Briefly: Hungary has added honey and various meats to a list of Ukrainian products that can’t be imported until at least 30 June. The EU has criticised Hungary’s decision and similar measures from Poland, Slovakia, and Bulgaria.
The seeds of all this tension were planted last year when a Russian blockade in the Black Sea led the EU to cut tariffs on Ukrainian grain, to help Ukraine’s economy. But a flood of cheap Ukrainian wheat has since left EU farmers uncompetitive (and angry).
In March, the EU allocated millions to support farmers along its eastern flank, and on Wednesday, officials suggested topping up with another €100M.
Intrigue’s take: Poland and Slovakia are some of Ukraine’s biggest supporters. But they’ve both got elections this year, and a poke in the EU’s eye can be great politics. As for Hungary, its prime minister is no fan of the EU or Ukraine.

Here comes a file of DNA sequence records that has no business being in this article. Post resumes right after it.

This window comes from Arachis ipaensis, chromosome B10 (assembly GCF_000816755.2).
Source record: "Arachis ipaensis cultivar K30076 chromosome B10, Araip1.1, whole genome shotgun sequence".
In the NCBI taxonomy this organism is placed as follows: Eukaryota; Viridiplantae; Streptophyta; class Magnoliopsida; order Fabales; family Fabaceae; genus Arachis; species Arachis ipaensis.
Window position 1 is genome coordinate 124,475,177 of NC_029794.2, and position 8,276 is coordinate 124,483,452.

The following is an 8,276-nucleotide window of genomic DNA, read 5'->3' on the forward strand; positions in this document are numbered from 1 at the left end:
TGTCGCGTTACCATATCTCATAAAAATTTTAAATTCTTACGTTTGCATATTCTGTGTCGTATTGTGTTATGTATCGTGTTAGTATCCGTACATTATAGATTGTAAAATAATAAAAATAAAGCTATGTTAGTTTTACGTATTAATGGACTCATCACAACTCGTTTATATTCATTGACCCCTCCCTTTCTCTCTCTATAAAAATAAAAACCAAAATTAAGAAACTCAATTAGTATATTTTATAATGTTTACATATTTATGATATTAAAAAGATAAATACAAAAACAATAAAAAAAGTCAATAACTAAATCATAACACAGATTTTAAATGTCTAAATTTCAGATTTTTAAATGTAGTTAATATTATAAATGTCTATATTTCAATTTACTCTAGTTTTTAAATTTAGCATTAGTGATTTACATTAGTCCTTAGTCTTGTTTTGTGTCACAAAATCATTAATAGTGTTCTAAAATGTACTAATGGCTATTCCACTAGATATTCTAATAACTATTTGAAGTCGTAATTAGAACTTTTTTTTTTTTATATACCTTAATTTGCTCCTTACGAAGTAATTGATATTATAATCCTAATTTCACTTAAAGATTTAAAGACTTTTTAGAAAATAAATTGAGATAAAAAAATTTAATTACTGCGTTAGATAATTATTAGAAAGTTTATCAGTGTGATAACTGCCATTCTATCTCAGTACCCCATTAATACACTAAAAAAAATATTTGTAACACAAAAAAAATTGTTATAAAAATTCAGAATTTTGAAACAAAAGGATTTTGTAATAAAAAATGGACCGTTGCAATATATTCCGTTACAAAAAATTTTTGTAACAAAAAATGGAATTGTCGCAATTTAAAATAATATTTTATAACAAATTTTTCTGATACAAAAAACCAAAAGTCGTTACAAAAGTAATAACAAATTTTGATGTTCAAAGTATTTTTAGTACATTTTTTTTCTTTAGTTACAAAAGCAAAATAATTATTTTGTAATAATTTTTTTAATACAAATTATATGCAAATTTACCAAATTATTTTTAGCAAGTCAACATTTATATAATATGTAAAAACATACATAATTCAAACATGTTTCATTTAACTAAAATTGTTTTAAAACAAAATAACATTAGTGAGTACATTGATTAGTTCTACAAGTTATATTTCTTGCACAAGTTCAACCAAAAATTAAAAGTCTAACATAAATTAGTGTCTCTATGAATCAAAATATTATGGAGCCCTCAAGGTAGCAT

But whatever the motivation, this whole issue risks weakening European unity. And that’s good news for Russia; less so for Ukraine.
Also worth noting:
- Russia warned last week that it may stop participating in the Black Sea grain initiative after the next deadline on 18 May, unless the West eliminates certain sanctions.
- Check out today’s Intrigue Outloud to see how fractures among EU members risk undermining Ukraine’s war effort.